Navy Yard shooting suspect Aaron Alexis had characteristics common among mass killers: aggression, difficulties on the job, paranoia and anger problems, McClatchy Newspapers report. “He did have some of the common factors that we see in adult mass murderers,” said Kathy Seifert, a Maryland-based psychologist who's studied mass shooters. “He had a history of aggression,” she said, noting reports in Fort Worth, where Alexis shot through the ceiling of his apartment; in Seattle, where he shot out the tires of a construction worker's car; and a disorderly conduct charge in Georgia.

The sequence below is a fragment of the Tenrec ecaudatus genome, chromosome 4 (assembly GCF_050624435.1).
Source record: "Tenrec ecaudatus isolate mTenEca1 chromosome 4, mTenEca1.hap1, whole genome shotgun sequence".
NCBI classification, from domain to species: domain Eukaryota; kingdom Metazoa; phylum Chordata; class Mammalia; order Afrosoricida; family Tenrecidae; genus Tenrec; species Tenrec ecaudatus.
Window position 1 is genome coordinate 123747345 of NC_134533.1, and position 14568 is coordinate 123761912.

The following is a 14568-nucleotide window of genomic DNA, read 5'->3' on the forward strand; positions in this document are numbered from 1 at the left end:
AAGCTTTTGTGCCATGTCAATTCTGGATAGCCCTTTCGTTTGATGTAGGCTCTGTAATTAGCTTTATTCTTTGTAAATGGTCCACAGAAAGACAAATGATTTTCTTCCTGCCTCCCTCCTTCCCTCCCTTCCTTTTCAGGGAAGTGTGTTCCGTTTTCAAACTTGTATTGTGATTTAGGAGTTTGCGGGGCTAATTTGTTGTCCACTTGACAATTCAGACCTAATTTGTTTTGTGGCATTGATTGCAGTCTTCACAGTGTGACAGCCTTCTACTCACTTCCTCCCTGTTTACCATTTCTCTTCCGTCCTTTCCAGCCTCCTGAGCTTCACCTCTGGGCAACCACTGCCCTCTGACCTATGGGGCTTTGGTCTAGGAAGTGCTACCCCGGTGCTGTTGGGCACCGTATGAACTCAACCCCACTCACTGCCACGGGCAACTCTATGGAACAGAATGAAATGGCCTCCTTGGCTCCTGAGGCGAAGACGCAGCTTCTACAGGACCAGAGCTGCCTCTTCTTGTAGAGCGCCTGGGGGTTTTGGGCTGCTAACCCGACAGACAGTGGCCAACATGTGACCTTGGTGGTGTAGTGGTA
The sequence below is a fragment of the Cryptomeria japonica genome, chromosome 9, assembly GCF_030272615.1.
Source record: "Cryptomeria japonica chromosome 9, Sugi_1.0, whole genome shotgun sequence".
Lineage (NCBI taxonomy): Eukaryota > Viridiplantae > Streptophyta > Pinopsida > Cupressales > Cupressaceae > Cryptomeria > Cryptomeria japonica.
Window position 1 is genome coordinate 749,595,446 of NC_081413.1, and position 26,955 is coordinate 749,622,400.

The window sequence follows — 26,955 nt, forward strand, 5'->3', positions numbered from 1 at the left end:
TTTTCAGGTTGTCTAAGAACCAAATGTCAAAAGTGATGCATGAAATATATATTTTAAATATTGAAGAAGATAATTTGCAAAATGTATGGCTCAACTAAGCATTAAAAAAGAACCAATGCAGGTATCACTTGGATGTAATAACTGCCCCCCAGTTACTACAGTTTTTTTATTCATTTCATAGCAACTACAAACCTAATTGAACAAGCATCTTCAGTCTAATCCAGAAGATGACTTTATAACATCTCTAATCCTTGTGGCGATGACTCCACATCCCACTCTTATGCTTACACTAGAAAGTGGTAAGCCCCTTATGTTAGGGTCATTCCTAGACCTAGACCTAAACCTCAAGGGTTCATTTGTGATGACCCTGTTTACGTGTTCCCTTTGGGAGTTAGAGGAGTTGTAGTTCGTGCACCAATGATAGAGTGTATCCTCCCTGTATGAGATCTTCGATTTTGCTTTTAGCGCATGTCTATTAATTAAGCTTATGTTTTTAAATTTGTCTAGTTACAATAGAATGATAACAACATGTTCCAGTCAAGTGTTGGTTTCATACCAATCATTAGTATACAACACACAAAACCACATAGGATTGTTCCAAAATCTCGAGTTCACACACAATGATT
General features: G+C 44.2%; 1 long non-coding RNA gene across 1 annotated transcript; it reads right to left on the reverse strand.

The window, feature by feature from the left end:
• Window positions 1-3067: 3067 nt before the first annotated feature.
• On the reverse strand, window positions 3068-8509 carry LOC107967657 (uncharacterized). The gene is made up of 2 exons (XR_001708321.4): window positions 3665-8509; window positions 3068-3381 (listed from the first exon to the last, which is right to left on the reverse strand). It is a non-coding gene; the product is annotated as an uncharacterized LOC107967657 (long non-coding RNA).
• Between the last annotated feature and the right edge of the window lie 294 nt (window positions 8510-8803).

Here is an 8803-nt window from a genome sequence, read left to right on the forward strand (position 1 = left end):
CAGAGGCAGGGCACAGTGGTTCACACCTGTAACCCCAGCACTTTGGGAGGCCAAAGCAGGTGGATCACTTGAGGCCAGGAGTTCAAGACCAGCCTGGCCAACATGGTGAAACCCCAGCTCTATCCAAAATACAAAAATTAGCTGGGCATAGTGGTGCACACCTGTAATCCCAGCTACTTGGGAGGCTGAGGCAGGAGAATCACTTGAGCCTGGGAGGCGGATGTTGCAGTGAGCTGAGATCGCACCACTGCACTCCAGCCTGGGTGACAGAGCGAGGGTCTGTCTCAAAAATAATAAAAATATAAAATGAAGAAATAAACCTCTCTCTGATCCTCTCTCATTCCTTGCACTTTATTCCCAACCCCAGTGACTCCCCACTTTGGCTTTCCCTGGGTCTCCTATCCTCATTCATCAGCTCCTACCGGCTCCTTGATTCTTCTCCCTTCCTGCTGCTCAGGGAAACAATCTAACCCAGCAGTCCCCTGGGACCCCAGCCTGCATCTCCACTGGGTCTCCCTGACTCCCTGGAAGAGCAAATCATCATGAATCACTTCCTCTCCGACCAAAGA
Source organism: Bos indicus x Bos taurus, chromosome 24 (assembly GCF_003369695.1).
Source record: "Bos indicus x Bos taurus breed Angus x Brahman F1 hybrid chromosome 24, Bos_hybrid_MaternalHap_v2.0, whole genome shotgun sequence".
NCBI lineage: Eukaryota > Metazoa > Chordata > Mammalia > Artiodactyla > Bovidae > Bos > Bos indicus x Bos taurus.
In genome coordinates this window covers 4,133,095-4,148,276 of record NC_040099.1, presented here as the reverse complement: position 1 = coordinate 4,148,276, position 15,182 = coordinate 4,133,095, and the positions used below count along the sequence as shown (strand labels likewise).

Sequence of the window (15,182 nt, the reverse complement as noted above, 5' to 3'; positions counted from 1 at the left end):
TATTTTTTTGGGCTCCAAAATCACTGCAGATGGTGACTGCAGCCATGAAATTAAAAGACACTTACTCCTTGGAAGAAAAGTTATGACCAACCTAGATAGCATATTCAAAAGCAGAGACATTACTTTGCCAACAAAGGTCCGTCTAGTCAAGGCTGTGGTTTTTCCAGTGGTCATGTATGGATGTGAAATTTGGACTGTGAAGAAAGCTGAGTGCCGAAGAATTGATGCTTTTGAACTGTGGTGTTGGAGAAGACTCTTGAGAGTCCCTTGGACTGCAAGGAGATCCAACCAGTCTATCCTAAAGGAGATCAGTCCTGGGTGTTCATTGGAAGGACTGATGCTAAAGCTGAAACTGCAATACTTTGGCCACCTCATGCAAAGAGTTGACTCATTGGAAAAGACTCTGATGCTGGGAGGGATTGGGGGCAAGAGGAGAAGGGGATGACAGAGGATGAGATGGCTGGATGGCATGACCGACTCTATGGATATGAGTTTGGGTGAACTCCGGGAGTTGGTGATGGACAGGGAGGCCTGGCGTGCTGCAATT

“The pattern is a person who is a social reject, who failed at intimacy and could not connect with people,” said Dr. Michael Welner, a forensic psychiatrist who's interviewed many mass killers. The killings, he said, are a response to blaming everyone else for the shooters' problems. “Destruction is an exaggerated expression of masculinity,” he said. “Mass killing always has a motivation, and the mass killer always wants you to know it.” Although it's unclear what motivated Alexis, Welner thinks it will be a story similar to the Virginia Tech, Newtown, Ct., Aurora, Co., and Tucson shooters – who told themselves, “My life isn't going anywhere.”